FAIRFIELD — In its first ever virtual meeting, the Board of Selectmen voted to approve a lease agreement for the building that will serve as the emergency communications call center for Westport and Fairfield.

The center would take up the 2,900-square-feet on the first floor of the former General Electric building on Park Avenue. The agreement is between the towns of Fairfield and Westport and Sacred Heart University, which owns the building.

The selectmen voted unanimously to approve the lease agreement. Selectman Thomas Flynn said the combined center made sense from a financial and operations perspective.

“The public gets better service at an overall reduced cost,” Flynn said. “I applaud the prior administration for initiating the process and the current administration for its commitment to implement it.”

The towns would pay a symbolic $1 a year rent as part of the partnership. The plan has been in the works since 2018, when the towns shared the $80,000 cost of hiring a consultant to create a study on how the joint dispatch center would operate and whether it would be cost effective.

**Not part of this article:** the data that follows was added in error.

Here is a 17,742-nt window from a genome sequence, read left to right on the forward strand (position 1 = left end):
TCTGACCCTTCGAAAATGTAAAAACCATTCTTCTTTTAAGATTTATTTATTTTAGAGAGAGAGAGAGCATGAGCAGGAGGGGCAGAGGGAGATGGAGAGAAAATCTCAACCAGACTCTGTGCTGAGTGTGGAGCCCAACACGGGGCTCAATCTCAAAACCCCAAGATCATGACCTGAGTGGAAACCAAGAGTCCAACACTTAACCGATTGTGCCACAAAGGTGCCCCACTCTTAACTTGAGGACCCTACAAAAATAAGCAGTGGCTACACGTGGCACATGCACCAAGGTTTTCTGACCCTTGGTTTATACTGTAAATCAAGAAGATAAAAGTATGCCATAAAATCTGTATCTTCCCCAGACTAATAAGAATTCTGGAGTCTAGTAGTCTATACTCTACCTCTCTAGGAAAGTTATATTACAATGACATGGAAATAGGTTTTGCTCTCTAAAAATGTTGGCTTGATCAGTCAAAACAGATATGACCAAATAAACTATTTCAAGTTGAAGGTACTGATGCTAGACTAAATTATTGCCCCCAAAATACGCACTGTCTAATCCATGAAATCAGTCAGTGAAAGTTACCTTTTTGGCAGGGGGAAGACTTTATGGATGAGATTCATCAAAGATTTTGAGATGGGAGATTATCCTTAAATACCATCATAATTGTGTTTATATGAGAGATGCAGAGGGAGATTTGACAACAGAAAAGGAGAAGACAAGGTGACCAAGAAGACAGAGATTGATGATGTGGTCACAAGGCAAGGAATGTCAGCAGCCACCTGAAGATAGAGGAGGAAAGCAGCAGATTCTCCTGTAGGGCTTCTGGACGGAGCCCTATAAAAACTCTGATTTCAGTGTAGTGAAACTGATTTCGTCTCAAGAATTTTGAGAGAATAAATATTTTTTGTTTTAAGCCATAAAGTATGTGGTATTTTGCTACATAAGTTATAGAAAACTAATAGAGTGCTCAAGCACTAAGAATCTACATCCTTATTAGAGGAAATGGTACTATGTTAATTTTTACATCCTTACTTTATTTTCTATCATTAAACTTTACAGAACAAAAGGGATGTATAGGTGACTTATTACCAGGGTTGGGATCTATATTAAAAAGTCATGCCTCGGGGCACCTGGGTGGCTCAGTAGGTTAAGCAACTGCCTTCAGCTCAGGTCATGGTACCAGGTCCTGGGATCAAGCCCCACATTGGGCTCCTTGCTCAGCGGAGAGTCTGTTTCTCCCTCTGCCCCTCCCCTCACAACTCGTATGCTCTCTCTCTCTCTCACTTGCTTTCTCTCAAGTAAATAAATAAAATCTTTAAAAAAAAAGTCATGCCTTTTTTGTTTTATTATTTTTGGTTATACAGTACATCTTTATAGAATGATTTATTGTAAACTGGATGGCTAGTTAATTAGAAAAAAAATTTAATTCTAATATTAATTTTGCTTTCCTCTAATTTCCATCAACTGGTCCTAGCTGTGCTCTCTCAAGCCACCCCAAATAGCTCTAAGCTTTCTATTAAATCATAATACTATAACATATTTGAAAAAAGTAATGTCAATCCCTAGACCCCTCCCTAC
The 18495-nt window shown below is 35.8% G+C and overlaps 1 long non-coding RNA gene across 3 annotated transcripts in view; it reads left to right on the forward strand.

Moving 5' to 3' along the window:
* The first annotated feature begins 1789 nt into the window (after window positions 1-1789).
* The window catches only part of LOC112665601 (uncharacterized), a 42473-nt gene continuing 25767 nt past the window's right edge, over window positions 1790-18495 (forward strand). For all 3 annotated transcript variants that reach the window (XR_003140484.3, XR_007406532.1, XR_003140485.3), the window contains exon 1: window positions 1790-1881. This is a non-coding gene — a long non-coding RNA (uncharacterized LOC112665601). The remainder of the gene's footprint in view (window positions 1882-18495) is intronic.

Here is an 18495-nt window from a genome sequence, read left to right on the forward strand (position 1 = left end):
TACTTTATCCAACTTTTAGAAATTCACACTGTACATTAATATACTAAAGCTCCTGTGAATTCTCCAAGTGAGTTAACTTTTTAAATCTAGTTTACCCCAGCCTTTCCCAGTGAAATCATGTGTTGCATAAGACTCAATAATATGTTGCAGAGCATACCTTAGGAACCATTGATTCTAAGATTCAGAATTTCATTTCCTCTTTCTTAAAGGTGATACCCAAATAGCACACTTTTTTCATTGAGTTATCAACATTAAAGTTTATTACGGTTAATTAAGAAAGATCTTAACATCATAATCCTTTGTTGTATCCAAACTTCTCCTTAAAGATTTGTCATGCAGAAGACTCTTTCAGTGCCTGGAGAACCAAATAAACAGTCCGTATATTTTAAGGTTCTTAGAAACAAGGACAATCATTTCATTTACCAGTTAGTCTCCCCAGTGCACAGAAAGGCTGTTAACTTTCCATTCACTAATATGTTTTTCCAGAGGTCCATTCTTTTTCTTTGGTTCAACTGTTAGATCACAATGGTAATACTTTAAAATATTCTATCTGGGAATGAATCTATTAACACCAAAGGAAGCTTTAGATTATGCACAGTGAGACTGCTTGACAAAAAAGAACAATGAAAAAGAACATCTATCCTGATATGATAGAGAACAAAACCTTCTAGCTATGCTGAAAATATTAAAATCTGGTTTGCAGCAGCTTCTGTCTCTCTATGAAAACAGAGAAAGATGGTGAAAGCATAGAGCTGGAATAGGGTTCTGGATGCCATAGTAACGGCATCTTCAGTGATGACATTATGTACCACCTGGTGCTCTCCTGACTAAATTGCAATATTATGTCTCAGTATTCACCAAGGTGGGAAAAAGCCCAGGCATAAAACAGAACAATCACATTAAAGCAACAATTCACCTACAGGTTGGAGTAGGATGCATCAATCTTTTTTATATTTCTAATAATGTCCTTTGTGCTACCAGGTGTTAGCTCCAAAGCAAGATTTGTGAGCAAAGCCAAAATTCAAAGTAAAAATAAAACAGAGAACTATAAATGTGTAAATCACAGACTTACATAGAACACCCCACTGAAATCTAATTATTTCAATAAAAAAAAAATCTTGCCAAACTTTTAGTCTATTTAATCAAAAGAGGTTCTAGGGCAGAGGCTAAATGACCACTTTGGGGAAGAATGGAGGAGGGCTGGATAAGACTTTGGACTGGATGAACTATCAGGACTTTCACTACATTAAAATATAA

The plan for the two towns to run a joint dispatch center is slightly behind schedule, originally planned to be up and running by Jan. 1.

In April of last year, Fairfield Fire Department Chief Denis McCarthy said a two-town force would help “people in the field get faster backup.”

“This is something we should have done a long time ago,” Westport Police Department Chief Foti Koskinas said last year. Westport currently has two dispatch centers: one at police headquarters for police and Emergency Medical Service calls and another at the fire department for fire related calls.

Koskinas also said response times would decrease if the two municipalities shared the service. As of now, if a serious call is made in the part of Westport near the Fairfield border, Fairfield emergency services are not notified, even if they may be closer to the scene.

Fairfield Police Department Deputy Chief Donald Smith said last year that savings would be in the long term, particularly in the purchase and replacement of equipment.

“Instead of one municipality paying to upgrade their center, it’s now multiple municipalities splitting the cost to upgrade centers,” he said at the time.

When the plan comes to fruition, Westport will be able to benefit from a state subsidy that towns with a population greater than 40,000 get towards dispatch center funding.

Smith said the cost of moving and equipment would be in the $2 million to $2.5 million range, an amount the town bodies could bond.

The Representative Town Meeting will vote on the measure during its March 23 meeting.